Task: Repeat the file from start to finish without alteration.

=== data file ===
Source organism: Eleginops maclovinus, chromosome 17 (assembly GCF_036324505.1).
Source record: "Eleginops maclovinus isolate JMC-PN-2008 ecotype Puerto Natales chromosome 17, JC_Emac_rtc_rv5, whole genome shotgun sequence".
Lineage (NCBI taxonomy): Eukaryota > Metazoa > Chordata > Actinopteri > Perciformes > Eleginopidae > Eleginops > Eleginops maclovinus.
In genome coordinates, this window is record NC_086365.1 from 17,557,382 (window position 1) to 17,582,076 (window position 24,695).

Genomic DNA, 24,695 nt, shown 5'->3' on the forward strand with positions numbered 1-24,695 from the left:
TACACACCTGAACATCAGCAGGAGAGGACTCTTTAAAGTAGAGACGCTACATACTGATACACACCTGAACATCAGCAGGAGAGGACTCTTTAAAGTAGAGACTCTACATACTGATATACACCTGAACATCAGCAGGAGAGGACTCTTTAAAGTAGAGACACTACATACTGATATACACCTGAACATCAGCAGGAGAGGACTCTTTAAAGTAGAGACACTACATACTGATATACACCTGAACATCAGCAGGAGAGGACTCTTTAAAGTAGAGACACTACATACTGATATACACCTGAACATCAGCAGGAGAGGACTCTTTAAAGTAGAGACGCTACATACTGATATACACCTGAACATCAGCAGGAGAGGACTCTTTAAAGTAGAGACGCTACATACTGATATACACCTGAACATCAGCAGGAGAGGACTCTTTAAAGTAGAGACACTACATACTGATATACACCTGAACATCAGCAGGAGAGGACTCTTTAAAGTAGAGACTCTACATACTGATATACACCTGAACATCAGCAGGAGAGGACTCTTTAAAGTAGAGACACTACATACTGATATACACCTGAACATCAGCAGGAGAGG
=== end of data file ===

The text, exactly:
Source organism: Eleginops maclovinus, chromosome 17 (assembly GCF_036324505.1).
Source record: "Eleginops maclovinus isolate JMC-PN-2008 ecotype Puerto Natales chromosome 17, JC_Emac_rtc_rv5, whole genome shotgun sequence".
Lineage (NCBI taxonomy): Eukaryota > Metazoa > Chordata > Actinopteri > Perciformes > Eleginopidae > Eleginops > Eleginops maclovinus.
In genome coordinates, this window is record NC_086365.1 from 17,557,382 (window position 1) to 17,582,076 (window position 24,695).

Genomic DNA, 24,695 nt, shown 5'->3' on the forward strand with positions numbered 1-24,695 from the left:
TACACACCTGAACATCAGCAGGAGAGGACTCTTTAAAGTAGAGACGCTACATACTGATACACACCTGAACATCAGCAGGAGAGGACTCTTTAAAGTAGAGACTCTACATACTGATATACACCTGAACATCAGCAGGAGAGGACTCTTTAAAGTAGAGACACTACATACTGATATACACCTGAACATCAGCAGGAGAGGACTCTTTAAAGTAGAGACACTACATACTGATATACACCTGAACATCAGCAGGAGAGGACTCTTTAAAGTAGAGACACTACATACTGATATACACCTGAACATCAGCAGGAGAGGACTCTTTAAAGTAGAGACGCTACATACTGATATACACCTGAACATCAGCAGGAGAGGACTCTTTAAAGTAGAGACGCTACATACTGATATACACCTGAACATCAGCAGGAGAGGACTCTTTAAAGTAGAGACACTACATACTGATATACACCTGAACATCAGCAGGAGAGGACTCTTTAAAGTAGAGACTCTACATACTGATATACACCTGAACATCAGCAGGAGAGGACTCTTTAAAGTAGAGACACTACATACTGATATACACCTGAACATCAGCAGGAGAGG